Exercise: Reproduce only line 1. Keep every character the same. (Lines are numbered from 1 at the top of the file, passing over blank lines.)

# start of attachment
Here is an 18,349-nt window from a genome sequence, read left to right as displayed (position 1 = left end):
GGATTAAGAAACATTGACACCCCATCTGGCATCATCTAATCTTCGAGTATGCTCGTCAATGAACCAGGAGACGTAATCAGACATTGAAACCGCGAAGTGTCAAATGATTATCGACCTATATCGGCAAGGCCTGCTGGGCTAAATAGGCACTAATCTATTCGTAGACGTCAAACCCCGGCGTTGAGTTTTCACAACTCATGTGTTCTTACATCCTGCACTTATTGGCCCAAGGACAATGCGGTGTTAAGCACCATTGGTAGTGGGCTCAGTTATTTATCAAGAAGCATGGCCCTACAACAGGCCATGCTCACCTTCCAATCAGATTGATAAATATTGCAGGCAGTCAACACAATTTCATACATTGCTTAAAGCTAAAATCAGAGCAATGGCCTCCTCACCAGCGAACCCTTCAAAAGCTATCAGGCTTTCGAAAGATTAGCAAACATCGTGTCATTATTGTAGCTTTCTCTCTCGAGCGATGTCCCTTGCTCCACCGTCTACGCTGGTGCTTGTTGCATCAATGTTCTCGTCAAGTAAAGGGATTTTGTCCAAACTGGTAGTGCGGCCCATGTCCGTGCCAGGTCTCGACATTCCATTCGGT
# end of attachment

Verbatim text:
Here is an 18,349-nt window from a genome sequence, read left to right as displayed (position 1 = left end):